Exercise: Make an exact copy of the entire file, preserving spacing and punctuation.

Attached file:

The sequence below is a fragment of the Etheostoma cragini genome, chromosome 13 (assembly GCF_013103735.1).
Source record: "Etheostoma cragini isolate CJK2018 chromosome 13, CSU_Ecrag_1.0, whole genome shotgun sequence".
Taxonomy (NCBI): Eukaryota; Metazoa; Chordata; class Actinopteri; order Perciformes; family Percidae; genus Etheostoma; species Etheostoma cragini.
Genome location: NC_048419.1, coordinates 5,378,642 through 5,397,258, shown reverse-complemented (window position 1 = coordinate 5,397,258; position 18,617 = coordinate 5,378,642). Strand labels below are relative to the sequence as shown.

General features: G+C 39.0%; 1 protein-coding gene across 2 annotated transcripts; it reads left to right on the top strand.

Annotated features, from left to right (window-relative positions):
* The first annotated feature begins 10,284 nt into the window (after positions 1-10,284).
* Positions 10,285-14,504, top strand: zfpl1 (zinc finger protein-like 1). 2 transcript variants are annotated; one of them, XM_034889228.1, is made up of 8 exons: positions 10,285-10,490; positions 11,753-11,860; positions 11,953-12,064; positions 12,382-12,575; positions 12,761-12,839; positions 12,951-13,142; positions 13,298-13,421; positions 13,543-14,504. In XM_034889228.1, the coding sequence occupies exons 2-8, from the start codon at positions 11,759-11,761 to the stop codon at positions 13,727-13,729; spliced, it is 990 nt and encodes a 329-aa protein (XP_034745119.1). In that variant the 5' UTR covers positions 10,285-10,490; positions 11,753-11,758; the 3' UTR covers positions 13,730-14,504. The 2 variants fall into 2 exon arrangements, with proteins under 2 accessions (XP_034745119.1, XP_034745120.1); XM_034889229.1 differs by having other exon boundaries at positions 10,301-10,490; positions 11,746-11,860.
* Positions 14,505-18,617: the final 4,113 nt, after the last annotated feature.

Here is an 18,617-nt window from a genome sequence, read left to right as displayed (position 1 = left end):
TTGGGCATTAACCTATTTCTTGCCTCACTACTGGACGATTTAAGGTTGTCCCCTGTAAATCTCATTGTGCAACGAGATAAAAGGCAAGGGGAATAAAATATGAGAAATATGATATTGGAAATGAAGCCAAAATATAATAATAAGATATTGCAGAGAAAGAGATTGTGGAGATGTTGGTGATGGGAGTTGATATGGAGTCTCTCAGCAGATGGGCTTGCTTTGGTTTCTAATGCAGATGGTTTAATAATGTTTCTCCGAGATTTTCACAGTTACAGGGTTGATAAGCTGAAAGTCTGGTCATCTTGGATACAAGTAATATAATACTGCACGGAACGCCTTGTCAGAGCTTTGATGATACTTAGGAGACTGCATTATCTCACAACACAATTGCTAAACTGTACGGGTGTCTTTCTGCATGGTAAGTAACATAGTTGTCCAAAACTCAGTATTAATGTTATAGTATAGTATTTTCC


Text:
The sequence below is a fragment of the Etheostoma cragini genome, chromosome 13 (assembly GCF_013103735.1).
Source record: "Etheostoma cragini isolate CJK2018 chromosome 13, CSU_Ecrag_1.0, whole genome shotgun sequence".
Taxonomy (NCBI): Eukaryota; Metazoa; Chordata; class Actinopteri; order Perciformes; family Percidae; genus Etheostoma; species Etheostoma cragini.
Genome location: NC_048419.1, coordinates 5,378,642 through 5,397,258, shown reverse-complemented (window position 1 = coordinate 5,397,258; position 18,617 = coordinate 5,378,642). Strand labels below are relative to the sequence as shown.

General features: G+C 39.0%; 1 protein-coding gene across 2 annotated transcripts; it reads left to right on the top strand.

Annotated features, from left to right (window-relative positions):
* The first annotated feature begins 10,284 nt into the window (after positions 1-10,284).
* Positions 10,285-14,504, top strand: zfpl1 (zinc finger protein-like 1). 2 transcript variants are annotated; one of them, XM_034889228.1, is made up of 8 exons: positions 10,285-10,490; positions 11,753-11,860; positions 11,953-12,064; positions 12,382-12,575; positions 12,761-12,839; positions 12,951-13,142; positions 13,298-13,421; positions 13,543-14,504. In XM_034889228.1, the coding sequence occupies exons 2-8, from the start codon at positions 11,759-11,761 to the stop codon at positions 13,727-13,729; spliced, it is 990 nt and encodes a 329-aa protein (XP_034745119.1). In that variant the 5' UTR covers positions 10,285-10,490; positions 11,753-11,758; the 3' UTR covers positions 13,730-14,504. The 2 variants fall into 2 exon arrangements, with proteins under 2 accessions (XP_034745119.1, XP_034745120.1); XM_034889229.1 differs by having other exon boundaries at positions 10,301-10,490; positions 11,746-11,860.
* Positions 14,505-18,617: the final 4,113 nt, after the last annotated feature.

Here is an 18,617-nt window from a genome sequence, read left to right as displayed (position 1 = left end):
TTGGGCATTAACCTATTTCTTGCCTCACTACTGGACGATTTAAGGTTGTCCCCTGTAAATCTCATTGTGCAACGAGATAAAAGGCAAGGGGAATAAAATATGAGAAATATGATATTGGAAATGAAGCCAAAATATAATAATAAGATATTGCAGAGAAAGAGATTGTGGAGATGTTGGTGATGGGAGTTGATATGGAGTCTCTCAGCAGATGGGCTTGCTTTGGTTTCTAATGCAGATGGTTTAATAATGTTTCTCCGAGATTTTCACAGTTACAGGGTTGATAAGCTGAAAGTCTGGTCATCTTGGATACAAGTAATATAATACTGCACGGAACGCCTTGTCAGAGCTTTGATGATACTTAGGAGACTGCATTATCTCACAACACAATTGCTAAACTGTACGGGTGTCTTTCTGCATGGTAAGTAACATAGTTGTCCAAAACTCAGTATTAATGTTATAGTATAGTATTTTCC